Director of Civic Engagement
Sister Janice is the Founding Director of Casa San José. She is a Catholic religious sister with the Sisters of St. Joseph of Baden, and she has worked in Latin America, educating and organizing community members to think critically about power structures, oppression, and political engagement. In the U.S., Sister Janice worked for decades as a religion teacher and principal at Catholic elementary schools in the Pittsburgh region.
Sister Janice is a member of the Advisory Council on Immigrants and Internationals for the Department of Human Services of Allegheny County, and she is currently a member of the Welcoming Pittsburgh Steering Committee.
Sister Janice has received numerous awards for her extraordinary service. They include: the Michael McGrady Award for Service at the Art Rooney Awards Dinner in 2017, the OHTLI Award for 2017 given by the Secretariat of the Mexican Government for service to the Mexican community in the US, and the 2016 El Sol Award from the Hispanic Attorneys Committee of the Allegheny Bar Association.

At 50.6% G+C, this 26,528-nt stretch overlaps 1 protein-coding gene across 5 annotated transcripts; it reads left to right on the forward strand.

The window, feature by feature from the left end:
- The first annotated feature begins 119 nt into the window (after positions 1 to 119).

Finance and Development Director
Sister Karen Stoila is our newly appointed Director of Finance and Development at Casa San José (January 2019). Her responsibilities include setting up and using Quickbooks online and preparing Casa for its first audit. She will manage all employee-related concerns.
Sister Karen taught every level of high school math and science for 19 years at St. Joseph High School in Natrona, PA, Quigley High School in Baden, PA, and St. Pius V High School in Bronx, NY. She then worked with Sister Janice in Miami, Florida at Our Lady of the Holy Rosary School as the development director and business administrator. In 1996, Sister Karen was called back to the Motherhouse to serve in the Development Office and in 1999 was appointed Director of Development for the Sisters of St. Joseph, a position she held until 2017.